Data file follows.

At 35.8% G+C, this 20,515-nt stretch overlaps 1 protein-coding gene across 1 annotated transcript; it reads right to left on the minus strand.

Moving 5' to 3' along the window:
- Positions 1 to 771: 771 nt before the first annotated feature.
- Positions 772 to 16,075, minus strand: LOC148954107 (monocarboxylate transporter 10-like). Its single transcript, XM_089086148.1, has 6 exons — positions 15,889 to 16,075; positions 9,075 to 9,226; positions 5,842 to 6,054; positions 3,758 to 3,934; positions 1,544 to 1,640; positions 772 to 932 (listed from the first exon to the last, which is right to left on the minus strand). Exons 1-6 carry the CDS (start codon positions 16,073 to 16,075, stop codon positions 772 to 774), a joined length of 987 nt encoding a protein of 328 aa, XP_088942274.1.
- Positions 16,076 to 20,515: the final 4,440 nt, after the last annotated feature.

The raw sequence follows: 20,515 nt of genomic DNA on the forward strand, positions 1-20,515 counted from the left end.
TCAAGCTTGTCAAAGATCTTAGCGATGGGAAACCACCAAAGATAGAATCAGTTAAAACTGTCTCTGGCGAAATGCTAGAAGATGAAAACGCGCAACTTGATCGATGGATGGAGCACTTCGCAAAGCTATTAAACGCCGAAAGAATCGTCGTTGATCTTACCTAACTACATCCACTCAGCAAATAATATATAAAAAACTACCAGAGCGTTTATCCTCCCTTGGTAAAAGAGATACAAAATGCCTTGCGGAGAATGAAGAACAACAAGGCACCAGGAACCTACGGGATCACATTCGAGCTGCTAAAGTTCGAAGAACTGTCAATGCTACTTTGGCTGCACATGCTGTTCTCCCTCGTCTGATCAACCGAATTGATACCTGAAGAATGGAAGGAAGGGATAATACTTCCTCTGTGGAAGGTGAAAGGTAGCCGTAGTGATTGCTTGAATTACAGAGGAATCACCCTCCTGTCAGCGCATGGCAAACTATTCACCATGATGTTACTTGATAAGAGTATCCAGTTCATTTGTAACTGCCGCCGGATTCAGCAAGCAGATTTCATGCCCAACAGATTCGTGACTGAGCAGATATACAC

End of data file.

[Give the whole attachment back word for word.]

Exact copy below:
At 35.8% G+C, this 20,515-nt stretch overlaps 1 protein-coding gene across 1 annotated transcript; it reads right to left on the minus strand.

Moving 5' to 3' along the window:
- Positions 1 to 771: 771 nt before the first annotated feature.
- Positions 772 to 16,075, minus strand: LOC148954107 (monocarboxylate transporter 10-like). Its single transcript, XM_089086148.1, has 6 exons — positions 15,889 to 16,075; positions 9,075 to 9,226; positions 5,842 to 6,054; positions 3,758 to 3,934; positions 1,544 to 1,640; positions 772 to 932 (listed from the first exon to the last, which is right to left on the minus strand). Exons 1-6 carry the CDS (start codon positions 16,073 to 16,075, stop codon positions 772 to 774), a joined length of 987 nt encoding a protein of 328 aa, XP_088942274.1.
- Positions 16,076 to 20,515: the final 4,440 nt, after the last annotated feature.

The raw sequence follows: 20,515 nt of genomic DNA on the forward strand, positions 1-20,515 counted from the left end.
TCAAGCTTGTCAAAGATCTTAGCGATGGGAAACCACCAAAGATAGAATCAGTTAAAACTGTCTCTGGCGAAATGCTAGAAGATGAAAACGCGCAACTTGATCGATGGATGGAGCACTTCGCAAAGCTATTAAACGCCGAAAGAATCGTCGTTGATCTTACCTAACTACATCCACTCAGCAAATAATATATAAAAAACTACCAGAGCGTTTATCCTCCCTTGGTAAAAGAGATACAAAATGCCTTGCGGAGAATGAAGAACAACAAGGCACCAGGAACCTACGGGATCACATTCGAGCTGCTAAAGTTCGAAGAACTGTCAATGCTACTTTGGCTGCACATGCTGTTCTCCCTCGTCTGATCAACCGAATTGATACCTGAAGAATGGAAGGAAGGGATAATACTTCCTCTGTGGAAGGTGAAAGGTAGCCGTAGTGATTGCTTGAATTACAGAGGAATCACCCTCCTGTCAGCGCATGGCAAACTATTCACCATGATGTTACTTGATAAGAGTATCCAGTTCATTTGTAACTGCCGCCGGATTCAGCAAGCAGATTTCATGCCCAACAGATTCGTGACTGAGCAGATATACAC